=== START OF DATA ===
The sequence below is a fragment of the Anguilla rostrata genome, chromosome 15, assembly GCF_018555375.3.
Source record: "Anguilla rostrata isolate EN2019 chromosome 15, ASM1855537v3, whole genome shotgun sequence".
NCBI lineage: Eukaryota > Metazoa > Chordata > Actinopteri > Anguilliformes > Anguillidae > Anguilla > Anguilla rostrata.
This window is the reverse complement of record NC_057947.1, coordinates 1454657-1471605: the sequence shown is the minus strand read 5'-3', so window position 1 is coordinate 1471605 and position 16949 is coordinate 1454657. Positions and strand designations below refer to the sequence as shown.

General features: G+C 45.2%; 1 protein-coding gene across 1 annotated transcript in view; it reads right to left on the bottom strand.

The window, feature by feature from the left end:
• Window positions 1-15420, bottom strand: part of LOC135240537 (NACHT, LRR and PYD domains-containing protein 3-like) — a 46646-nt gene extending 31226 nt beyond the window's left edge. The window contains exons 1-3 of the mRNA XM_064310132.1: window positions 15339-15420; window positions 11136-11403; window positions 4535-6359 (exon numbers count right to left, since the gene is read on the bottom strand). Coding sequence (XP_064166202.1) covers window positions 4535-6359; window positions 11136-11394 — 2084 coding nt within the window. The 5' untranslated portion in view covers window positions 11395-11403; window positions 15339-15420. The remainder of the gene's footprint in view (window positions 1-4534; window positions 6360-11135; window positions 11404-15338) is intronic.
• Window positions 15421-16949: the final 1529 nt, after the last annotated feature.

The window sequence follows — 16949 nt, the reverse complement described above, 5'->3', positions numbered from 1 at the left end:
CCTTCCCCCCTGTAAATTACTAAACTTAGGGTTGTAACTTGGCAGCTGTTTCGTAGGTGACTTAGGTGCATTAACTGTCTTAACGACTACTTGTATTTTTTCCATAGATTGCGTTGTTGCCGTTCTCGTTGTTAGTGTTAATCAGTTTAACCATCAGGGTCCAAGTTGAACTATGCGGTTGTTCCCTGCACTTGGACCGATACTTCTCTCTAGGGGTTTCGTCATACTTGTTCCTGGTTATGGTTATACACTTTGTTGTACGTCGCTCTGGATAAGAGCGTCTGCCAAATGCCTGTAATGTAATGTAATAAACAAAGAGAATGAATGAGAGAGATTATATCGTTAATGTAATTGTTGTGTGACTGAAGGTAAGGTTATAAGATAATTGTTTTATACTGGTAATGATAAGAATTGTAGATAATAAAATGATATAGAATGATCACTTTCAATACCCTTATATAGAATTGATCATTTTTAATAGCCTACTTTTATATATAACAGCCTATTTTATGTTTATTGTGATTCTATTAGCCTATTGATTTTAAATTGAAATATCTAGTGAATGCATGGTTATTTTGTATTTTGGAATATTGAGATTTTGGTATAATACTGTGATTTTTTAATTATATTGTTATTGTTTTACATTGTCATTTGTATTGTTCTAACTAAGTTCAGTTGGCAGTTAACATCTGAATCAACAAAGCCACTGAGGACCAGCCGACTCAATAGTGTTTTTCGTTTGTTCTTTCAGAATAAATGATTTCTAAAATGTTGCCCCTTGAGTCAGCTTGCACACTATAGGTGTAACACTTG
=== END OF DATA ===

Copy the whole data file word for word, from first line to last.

The sequence below is a fragment of the Anguilla rostrata genome, chromosome 15, assembly GCF_018555375.3.
Source record: "Anguilla rostrata isolate EN2019 chromosome 15, ASM1855537v3, whole genome shotgun sequence".
NCBI lineage: Eukaryota > Metazoa > Chordata > Actinopteri > Anguilliformes > Anguillidae > Anguilla > Anguilla rostrata.
This window is the reverse complement of record NC_057947.1, coordinates 1454657-1471605: the sequence shown is the minus strand read 5'-3', so window position 1 is coordinate 1471605 and position 16949 is coordinate 1454657. Positions and strand designations below refer to the sequence as shown.

General features: G+C 45.2%; 1 protein-coding gene across 1 annotated transcript in view; it reads right to left on the bottom strand.

The window, feature by feature from the left end:
• Window positions 1-15420, bottom strand: part of LOC135240537 (NACHT, LRR and PYD domains-containing protein 3-like) — a 46646-nt gene extending 31226 nt beyond the window's left edge. The window contains exons 1-3 of the mRNA XM_064310132.1: window positions 15339-15420; window positions 11136-11403; window positions 4535-6359 (exon numbers count right to left, since the gene is read on the bottom strand). Coding sequence (XP_064166202.1) covers window positions 4535-6359; window positions 11136-11394 — 2084 coding nt within the window. The 5' untranslated portion in view covers window positions 11395-11403; window positions 15339-15420. The remainder of the gene's footprint in view (window positions 1-4534; window positions 6360-11135; window positions 11404-15338) is intronic.
• Window positions 15421-16949: the final 1529 nt, after the last annotated feature.

The window sequence follows — 16949 nt, the reverse complement described above, 5'->3', positions numbered from 1 at the left end:
CCTTCCCCCCTGTAAATTACTAAACTTAGGGTTGTAACTTGGCAGCTGTTTCGTAGGTGACTTAGGTGCATTAACTGTCTTAACGACTACTTGTATTTTTTCCATAGATTGCGTTGTTGCCGTTCTCGTTGTTAGTGTTAATCAGTTTAACCATCAGGGTCCAAGTTGAACTATGCGGTTGTTCCCTGCACTTGGACCGATACTTCTCTCTAGGGGTTTCGTCATACTTGTTCCTGGTTATGGTTATACACTTTGTTGTACGTCGCTCTGGATAAGAGCGTCTGCCAAATGCCTGTAATGTAATGTAATAAACAAAGAGAATGAATGAGAGAGATTATATCGTTAATGTAATTGTTGTGTGACTGAAGGTAAGGTTATAAGATAATTGTTTTATACTGGTAATGATAAGAATTGTAGATAATAAAATGATATAGAATGATCACTTTCAATACCCTTATATAGAATTGATCATTTTTAATAGCCTACTTTTATATATAACAGCCTATTTTATGTTTATTGTGATTCTATTAGCCTATTGATTTTAAATTGAAATATCTAGTGAATGCATGGTTATTTTGTATTTTGGAATATTGAGATTTTGGTATAATACTGTGATTTTTTAATTATATTGTTATTGTTTTACATTGTCATTTGTATTGTTCTAACTAAGTTCAGTTGGCAGTTAACATCTGAATCAACAAAGCCACTGAGGACCAGCCGACTCAATAGTGTTTTTCGTTTGTTCTTTCAGAATAAATGATTTCTAAAATGTTGCCCCTTGAGTCAGCTTGCACACTATAGGTGTAACACTTG